BLITZER: And Josh, what does it say to you that these two raids have been happening simultaneously in Los Angeles and Miami?

CAMPBELL: Yes, it's a great question, Wolf. I mean, that is a particular note that it's not federal agents going to one location. And the later I mean, these are happening at the same time, what that says is that authorities likely want to maintain or wanted to maintain the element of surprise, whenever they go in, you can imagine, you know, we don't know where Combs is right now at this hour, who actually lives in either of these residences. But if federal agents show up to one location, you can imagine someone then, you know, potentially placing a phone call to the family or others saying, look, you know, this is what's happening.

And by the way, that doesn't have to be something guilty in nature. That can be a simple, innocent, hey, the feds are here, what should I do? Should we call the attorney or the authorities particularly if we're talking about a criminal investigation, which this is now HSI confirming their law enforcement action, you want to maintain that element of surprise and plan this in advance and just shows you, you know, the work that goes on behind the scenes where now you have literally on either side of the country, federal agents that are hitting houses at the exact same time in order to conduct these searches.

Now, again, it's worth pointing out, as we said at the outset, that Combs himself, there's no indication that he is subject to the investigation. But it would not be uncommon in a situation like this for authorities to conduct surveillance on these locations before you come in with this large cavalry of federal agents. You want to establish what's called a pattern of life. Who lives in this location? Who is there?

Particularly if they're conducting an arrest, serving an arrest warrant, which we don't know is the case here. But that is something where you would want to set up, you know, in a way where there obviously the people couldn't see you in around the neighborhood, find out who's coming, who's going, whether it's aerial surveillance, that's also part of that. And then when the time is ready, when you have both of these teams that are in place, ready to launch. That go order comes from the lead executive there, HSI.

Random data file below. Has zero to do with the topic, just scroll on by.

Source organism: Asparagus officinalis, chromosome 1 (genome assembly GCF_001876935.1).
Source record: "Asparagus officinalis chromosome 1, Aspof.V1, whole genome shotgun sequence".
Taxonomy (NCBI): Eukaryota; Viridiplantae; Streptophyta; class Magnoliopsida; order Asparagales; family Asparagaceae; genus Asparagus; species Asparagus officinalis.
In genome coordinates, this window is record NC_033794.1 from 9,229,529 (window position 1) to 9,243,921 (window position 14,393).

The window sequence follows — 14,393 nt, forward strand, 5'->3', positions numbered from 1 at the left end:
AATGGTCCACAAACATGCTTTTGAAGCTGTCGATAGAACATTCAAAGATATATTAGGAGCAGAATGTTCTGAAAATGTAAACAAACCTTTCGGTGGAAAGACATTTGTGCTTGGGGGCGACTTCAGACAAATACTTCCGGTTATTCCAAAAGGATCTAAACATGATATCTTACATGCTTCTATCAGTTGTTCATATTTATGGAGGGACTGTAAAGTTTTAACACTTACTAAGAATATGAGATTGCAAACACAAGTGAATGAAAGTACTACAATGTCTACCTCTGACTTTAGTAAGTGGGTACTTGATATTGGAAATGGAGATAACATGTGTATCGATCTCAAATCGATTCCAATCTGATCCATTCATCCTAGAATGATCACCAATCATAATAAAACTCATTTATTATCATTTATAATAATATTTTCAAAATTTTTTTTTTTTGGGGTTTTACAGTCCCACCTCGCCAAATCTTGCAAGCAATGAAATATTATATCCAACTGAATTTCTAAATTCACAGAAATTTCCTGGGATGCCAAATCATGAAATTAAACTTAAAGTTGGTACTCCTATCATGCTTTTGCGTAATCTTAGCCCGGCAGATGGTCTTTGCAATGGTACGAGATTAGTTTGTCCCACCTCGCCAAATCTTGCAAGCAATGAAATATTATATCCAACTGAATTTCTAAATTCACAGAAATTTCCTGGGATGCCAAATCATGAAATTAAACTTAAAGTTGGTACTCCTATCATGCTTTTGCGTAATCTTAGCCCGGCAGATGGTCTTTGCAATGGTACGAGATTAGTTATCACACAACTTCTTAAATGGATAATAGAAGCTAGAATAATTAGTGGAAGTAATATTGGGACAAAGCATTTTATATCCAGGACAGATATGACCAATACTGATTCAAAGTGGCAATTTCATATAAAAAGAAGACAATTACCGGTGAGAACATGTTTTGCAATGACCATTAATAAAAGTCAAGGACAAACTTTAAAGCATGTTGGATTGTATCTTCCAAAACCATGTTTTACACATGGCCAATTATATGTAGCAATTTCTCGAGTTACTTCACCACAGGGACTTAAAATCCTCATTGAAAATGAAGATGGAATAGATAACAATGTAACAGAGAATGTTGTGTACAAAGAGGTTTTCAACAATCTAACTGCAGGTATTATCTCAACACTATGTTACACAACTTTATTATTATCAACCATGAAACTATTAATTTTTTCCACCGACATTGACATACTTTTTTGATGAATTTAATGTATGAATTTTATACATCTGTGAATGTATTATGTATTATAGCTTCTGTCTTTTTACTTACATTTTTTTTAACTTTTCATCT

And then on either on either coast right now in either location, you have an on scene commander who's responsible for all of the resources that you see there, going through executing the purpose that they're there, if it's a search warrant, again, looking for items that may fall within the four corners of that search warrant. And then that then goes back to the investigative team that is ultimately responsible for this investigation.

Final point I'll make here, Wolf, is that at this hour we don't yet know from prosecutors, why they are there. Obviously HSI telling us it's an ongoing investigation. We did reach out to the U.S. Attorney's Office for the Southern District of New York. They're not commenting at this hour unsurprising. And these types of investigations, authorities try to keep things typically close to the vest. But what we're seeing on our screen now, it's really truly something where you see federal agents both in Florida and in Los Angeles at the residence of Sean Combs.


BLITZER: All right, Joey and Josh to both of you, thank you very, very much. We're going to continue to follow the breaking news right here on CNN. We'll take a quick break much more coming up in a moment.


BLITZER: Happening now the date is now set for Donald Trump to be tried on the first of dozens of criminal charges. The judge had Trump's hush money case ordering jury selection to begin on April 15th after accusing the defense of being misleading.


Also tonight, Trump gets a reprieve from a nearly half a billion dollar bond in the New York civil fraud case as a state appeals court now cuts the amount by more than half.